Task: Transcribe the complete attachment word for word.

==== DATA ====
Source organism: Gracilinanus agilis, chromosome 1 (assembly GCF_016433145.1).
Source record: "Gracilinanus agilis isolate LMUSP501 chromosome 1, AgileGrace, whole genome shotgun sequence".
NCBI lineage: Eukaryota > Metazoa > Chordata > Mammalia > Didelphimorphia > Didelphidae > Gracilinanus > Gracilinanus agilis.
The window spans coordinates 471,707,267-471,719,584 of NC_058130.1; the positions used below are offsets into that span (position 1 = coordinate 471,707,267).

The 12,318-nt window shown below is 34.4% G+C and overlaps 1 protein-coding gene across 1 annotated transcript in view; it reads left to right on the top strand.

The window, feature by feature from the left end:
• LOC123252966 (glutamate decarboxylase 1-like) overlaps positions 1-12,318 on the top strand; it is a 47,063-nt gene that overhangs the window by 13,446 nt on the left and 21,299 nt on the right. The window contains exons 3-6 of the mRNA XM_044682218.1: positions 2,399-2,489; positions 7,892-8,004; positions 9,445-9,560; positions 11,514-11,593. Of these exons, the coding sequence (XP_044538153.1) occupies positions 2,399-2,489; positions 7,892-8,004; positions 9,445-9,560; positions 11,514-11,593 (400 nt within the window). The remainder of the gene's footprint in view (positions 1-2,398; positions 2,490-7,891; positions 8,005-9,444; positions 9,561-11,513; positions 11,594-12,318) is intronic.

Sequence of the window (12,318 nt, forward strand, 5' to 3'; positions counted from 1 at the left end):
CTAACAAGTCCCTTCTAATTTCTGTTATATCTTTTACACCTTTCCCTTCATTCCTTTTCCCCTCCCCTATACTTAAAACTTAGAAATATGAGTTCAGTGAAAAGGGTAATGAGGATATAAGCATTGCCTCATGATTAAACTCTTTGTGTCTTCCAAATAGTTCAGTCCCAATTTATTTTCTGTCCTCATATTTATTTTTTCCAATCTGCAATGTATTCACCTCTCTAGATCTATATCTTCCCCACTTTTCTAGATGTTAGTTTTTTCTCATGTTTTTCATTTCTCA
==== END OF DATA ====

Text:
Source organism: Gracilinanus agilis, chromosome 1 (assembly GCF_016433145.1).
Source record: "Gracilinanus agilis isolate LMUSP501 chromosome 1, AgileGrace, whole genome shotgun sequence".
NCBI lineage: Eukaryota > Metazoa > Chordata > Mammalia > Didelphimorphia > Didelphidae > Gracilinanus > Gracilinanus agilis.
The window spans coordinates 471,707,267-471,719,584 of NC_058130.1; the positions used below are offsets into that span (position 1 = coordinate 471,707,267).

The 12,318-nt window shown below is 34.4% G+C and overlaps 1 protein-coding gene across 1 annotated transcript in view; it reads left to right on the top strand.

The window, feature by feature from the left end:
• LOC123252966 (glutamate decarboxylase 1-like) overlaps positions 1-12,318 on the top strand; it is a 47,063-nt gene that overhangs the window by 13,446 nt on the left and 21,299 nt on the right. The window contains exons 3-6 of the mRNA XM_044682218.1: positions 2,399-2,489; positions 7,892-8,004; positions 9,445-9,560; positions 11,514-11,593. Of these exons, the coding sequence (XP_044538153.1) occupies positions 2,399-2,489; positions 7,892-8,004; positions 9,445-9,560; positions 11,514-11,593 (400 nt within the window). The remainder of the gene's footprint in view (positions 1-2,398; positions 2,490-7,891; positions 8,005-9,444; positions 9,561-11,513; positions 11,594-12,318) is intronic.

Sequence of the window (12,318 nt, forward strand, 5' to 3'; positions counted from 1 at the left end):
CTAACAAGTCCCTTCTAATTTCTGTTATATCTTTTACACCTTTCCCTTCATTCCTTTTCCCCTCCCCTATACTTAAAACTTAGAAATATGAGTTCAGTGAAAAGGGTAATGAGGATATAAGCATTGCCTCATGATTAAACTCTTTGTGTCTTCCAAATAGTTCAGTCCCAATTTATTTTCTGTCCTCATATTTATTTTTTCCAATCTGCAATGTATTCACCTCTCTAGATCTATATCTTCCCCACTTTTCTAGATGTTAGTTTTTTCTCATGTTTTTCATTTCTCA